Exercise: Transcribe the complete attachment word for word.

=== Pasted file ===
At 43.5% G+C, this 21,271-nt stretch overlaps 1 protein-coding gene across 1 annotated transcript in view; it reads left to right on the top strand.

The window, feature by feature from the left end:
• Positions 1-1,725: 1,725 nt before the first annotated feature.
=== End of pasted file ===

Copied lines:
At 43.5% G+C, this 21,271-nt stretch overlaps 1 protein-coding gene across 1 annotated transcript in view; it reads left to right on the top strand.

The window, feature by feature from the left end:
• Positions 1-1,725: 1,725 nt before the first annotated feature.